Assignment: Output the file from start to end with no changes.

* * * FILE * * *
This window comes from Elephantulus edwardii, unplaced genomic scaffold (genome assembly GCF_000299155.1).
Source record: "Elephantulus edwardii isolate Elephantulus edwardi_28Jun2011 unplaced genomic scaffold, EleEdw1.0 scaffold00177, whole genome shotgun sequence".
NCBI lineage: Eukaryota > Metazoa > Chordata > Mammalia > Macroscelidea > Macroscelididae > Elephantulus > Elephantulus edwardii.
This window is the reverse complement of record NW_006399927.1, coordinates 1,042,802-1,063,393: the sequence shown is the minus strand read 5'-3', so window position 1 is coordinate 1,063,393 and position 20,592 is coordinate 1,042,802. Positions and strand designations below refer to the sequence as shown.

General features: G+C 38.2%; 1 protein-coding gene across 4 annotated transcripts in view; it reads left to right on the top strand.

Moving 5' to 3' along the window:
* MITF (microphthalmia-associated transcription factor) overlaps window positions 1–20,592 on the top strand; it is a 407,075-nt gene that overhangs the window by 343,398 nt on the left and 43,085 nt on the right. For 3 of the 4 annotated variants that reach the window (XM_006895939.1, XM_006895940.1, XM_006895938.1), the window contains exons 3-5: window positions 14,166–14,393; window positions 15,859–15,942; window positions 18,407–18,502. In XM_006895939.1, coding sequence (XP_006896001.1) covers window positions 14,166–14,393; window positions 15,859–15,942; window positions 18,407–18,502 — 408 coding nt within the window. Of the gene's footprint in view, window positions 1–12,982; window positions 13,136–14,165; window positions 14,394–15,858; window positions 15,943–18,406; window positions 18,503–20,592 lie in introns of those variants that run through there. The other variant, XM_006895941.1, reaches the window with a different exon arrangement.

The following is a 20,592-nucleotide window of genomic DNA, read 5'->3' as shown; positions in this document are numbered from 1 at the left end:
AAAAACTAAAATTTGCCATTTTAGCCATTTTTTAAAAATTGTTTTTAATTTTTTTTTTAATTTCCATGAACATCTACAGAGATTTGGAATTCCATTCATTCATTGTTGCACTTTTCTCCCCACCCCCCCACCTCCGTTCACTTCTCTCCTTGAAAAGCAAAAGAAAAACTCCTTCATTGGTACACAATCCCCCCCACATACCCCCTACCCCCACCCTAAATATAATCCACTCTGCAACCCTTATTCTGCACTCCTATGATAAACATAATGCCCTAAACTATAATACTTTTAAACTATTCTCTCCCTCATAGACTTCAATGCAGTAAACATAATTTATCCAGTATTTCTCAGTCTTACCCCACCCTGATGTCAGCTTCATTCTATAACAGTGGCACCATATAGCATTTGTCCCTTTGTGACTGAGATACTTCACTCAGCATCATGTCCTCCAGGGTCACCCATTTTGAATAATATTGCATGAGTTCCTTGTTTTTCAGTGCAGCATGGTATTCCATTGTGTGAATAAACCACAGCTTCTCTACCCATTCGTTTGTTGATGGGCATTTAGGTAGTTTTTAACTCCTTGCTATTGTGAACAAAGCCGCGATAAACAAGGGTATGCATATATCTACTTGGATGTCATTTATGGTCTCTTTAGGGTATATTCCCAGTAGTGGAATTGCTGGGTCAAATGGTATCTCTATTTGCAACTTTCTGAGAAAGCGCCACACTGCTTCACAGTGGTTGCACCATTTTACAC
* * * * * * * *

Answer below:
This window comes from Elephantulus edwardii, unplaced genomic scaffold (genome assembly GCF_000299155.1).
Source record: "Elephantulus edwardii isolate Elephantulus edwardi_28Jun2011 unplaced genomic scaffold, EleEdw1.0 scaffold00177, whole genome shotgun sequence".
NCBI lineage: Eukaryota > Metazoa > Chordata > Mammalia > Macroscelidea > Macroscelididae > Elephantulus > Elephantulus edwardii.
This window is the reverse complement of record NW_006399927.1, coordinates 1,042,802-1,063,393: the sequence shown is the minus strand read 5'-3', so window position 1 is coordinate 1,063,393 and position 20,592 is coordinate 1,042,802. Positions and strand designations below refer to the sequence as shown.

General features: G+C 38.2%; 1 protein-coding gene across 4 annotated transcripts in view; it reads left to right on the top strand.

Moving 5' to 3' along the window:
* MITF (microphthalmia-associated transcription factor) overlaps window positions 1–20,592 on the top strand; it is a 407,075-nt gene that overhangs the window by 343,398 nt on the left and 43,085 nt on the right. For 3 of the 4 annotated variants that reach the window (XM_006895939.1, XM_006895940.1, XM_006895938.1), the window contains exons 3-5: window positions 14,166–14,393; window positions 15,859–15,942; window positions 18,407–18,502. In XM_006895939.1, coding sequence (XP_006896001.1) covers window positions 14,166–14,393; window positions 15,859–15,942; window positions 18,407–18,502 — 408 coding nt within the window. Of the gene's footprint in view, window positions 1–12,982; window positions 13,136–14,165; window positions 14,394–15,858; window positions 15,943–18,406; window positions 18,503–20,592 lie in introns of those variants that run through there. The other variant, XM_006895941.1, reaches the window with a different exon arrangement.

The following is a 20,592-nucleotide window of genomic DNA, read 5'->3' as shown; positions in this document are numbered from 1 at the left end:
AAAAACTAAAATTTGCCATTTTAGCCATTTTTTAAAAATTGTTTTTAATTTTTTTTTTAATTTCCATGAACATCTACAGAGATTTGGAATTCCATTCATTCATTGTTGCACTTTTCTCCCCACCCCCCCACCTCCGTTCACTTCTCTCCTTGAAAAGCAAAAGAAAAACTCCTTCATTGGTACACAATCCCCCCCACATACCCCCTACCCCCACCCTAAATATAATCCACTCTGCAACCCTTATTCTGCACTCCTATGATAAACATAATGCCCTAAACTATAATACTTTTAAACTATTCTCTCCCTCATAGACTTCAATGCAGTAAACATAATTTATCCAGTATTTCTCAGTCTTACCCCACCCTGATGTCAGCTTCATTCTATAACAGTGGCACCATATAGCATTTGTCCCTTTGTGACTGAGATACTTCACTCAGCATCATGTCCTCCAGGGTCACCCATTTTGAATAATATTGCATGAGTTCCTTGTTTTTCAGTGCAGCATGGTATTCCATTGTGTGAATAAACCACAGCTTCTCTACCCATTCGTTTGTTGATGGGCATTTAGGTAGTTTTTAACTCCTTGCTATTGTGAACAAAGCCGCGATAAACAAGGGTATGCATATATCTACTTGGATGTCATTTATGGTCTCTTTAGGGTATATTCCCAGTAGTGGAATTGCTGGGTCAAATGGTATCTCTATTTGCAACTTTCTGAGAAAGCGCCACACTGCTTCACAGTGGTTGCACCATTTTACAC